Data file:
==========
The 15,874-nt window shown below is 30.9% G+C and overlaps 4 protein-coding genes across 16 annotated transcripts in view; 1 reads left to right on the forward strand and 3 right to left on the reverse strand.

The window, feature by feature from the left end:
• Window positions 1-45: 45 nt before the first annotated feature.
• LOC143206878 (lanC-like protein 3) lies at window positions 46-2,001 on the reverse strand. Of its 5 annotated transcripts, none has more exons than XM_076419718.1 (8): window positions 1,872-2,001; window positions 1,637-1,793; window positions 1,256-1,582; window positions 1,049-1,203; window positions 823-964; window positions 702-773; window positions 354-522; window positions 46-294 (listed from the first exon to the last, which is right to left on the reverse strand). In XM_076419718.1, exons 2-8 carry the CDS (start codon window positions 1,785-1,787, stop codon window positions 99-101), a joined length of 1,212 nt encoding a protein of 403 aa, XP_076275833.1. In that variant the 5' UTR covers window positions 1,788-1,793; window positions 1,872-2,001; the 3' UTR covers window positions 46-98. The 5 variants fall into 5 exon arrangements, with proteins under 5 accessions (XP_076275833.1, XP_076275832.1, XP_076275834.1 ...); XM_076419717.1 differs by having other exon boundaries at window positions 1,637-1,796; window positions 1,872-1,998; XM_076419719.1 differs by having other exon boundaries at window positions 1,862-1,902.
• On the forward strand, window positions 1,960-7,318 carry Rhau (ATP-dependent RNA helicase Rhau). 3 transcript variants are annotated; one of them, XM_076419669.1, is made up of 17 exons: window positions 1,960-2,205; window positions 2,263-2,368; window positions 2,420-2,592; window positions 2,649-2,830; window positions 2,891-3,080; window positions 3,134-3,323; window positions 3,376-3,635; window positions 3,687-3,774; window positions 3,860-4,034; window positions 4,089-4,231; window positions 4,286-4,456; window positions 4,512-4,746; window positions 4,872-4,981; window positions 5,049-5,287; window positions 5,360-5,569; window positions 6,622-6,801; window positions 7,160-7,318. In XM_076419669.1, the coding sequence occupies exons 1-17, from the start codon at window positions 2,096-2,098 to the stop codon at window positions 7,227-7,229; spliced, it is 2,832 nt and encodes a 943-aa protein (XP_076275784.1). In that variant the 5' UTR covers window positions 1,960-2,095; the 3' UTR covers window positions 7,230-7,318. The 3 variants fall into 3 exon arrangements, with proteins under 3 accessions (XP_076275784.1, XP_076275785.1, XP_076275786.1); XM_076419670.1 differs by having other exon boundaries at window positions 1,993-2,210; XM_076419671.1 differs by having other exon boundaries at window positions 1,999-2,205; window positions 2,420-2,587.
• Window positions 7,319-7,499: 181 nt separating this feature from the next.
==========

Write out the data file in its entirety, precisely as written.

The 15,874-nt window shown below is 30.9% G+C and overlaps 4 protein-coding genes across 16 annotated transcripts in view; 1 reads left to right on the forward strand and 3 right to left on the reverse strand.

The window, feature by feature from the left end:
• Window positions 1-45: 45 nt before the first annotated feature.
• LOC143206878 (lanC-like protein 3) lies at window positions 46-2,001 on the reverse strand. Of its 5 annotated transcripts, none has more exons than XM_076419718.1 (8): window positions 1,872-2,001; window positions 1,637-1,793; window positions 1,256-1,582; window positions 1,049-1,203; window positions 823-964; window positions 702-773; window positions 354-522; window positions 46-294 (listed from the first exon to the last, which is right to left on the reverse strand). In XM_076419718.1, exons 2-8 carry the CDS (start codon window positions 1,785-1,787, stop codon window positions 99-101), a joined length of 1,212 nt encoding a protein of 403 aa, XP_076275833.1. In that variant the 5' UTR covers window positions 1,788-1,793; window positions 1,872-2,001; the 3' UTR covers window positions 46-98. The 5 variants fall into 5 exon arrangements, with proteins under 5 accessions (XP_076275833.1, XP_076275832.1, XP_076275834.1 ...); XM_076419717.1 differs by having other exon boundaries at window positions 1,637-1,796; window positions 1,872-1,998; XM_076419719.1 differs by having other exon boundaries at window positions 1,862-1,902.
• On the forward strand, window positions 1,960-7,318 carry Rhau (ATP-dependent RNA helicase Rhau). 3 transcript variants are annotated; one of them, XM_076419669.1, is made up of 17 exons: window positions 1,960-2,205; window positions 2,263-2,368; window positions 2,420-2,592; window positions 2,649-2,830; window positions 2,891-3,080; window positions 3,134-3,323; window positions 3,376-3,635; window positions 3,687-3,774; window positions 3,860-4,034; window positions 4,089-4,231; window positions 4,286-4,456; window positions 4,512-4,746; window positions 4,872-4,981; window positions 5,049-5,287; window positions 5,360-5,569; window positions 6,622-6,801; window positions 7,160-7,318. In XM_076419669.1, the coding sequence occupies exons 1-17, from the start codon at window positions 2,096-2,098 to the stop codon at window positions 7,227-7,229; spliced, it is 2,832 nt and encodes a 943-aa protein (XP_076275784.1). In that variant the 5' UTR covers window positions 1,960-2,095; the 3' UTR covers window positions 7,230-7,318. The 3 variants fall into 3 exon arrangements, with proteins under 3 accessions (XP_076275784.1, XP_076275785.1, XP_076275786.1); XM_076419670.1 differs by having other exon boundaries at window positions 1,993-2,210; XM_076419671.1 differs by having other exon boundaries at window positions 1,999-2,205; window positions 2,420-2,587.
• Window positions 7,319-7,499: 181 nt separating this feature from the next.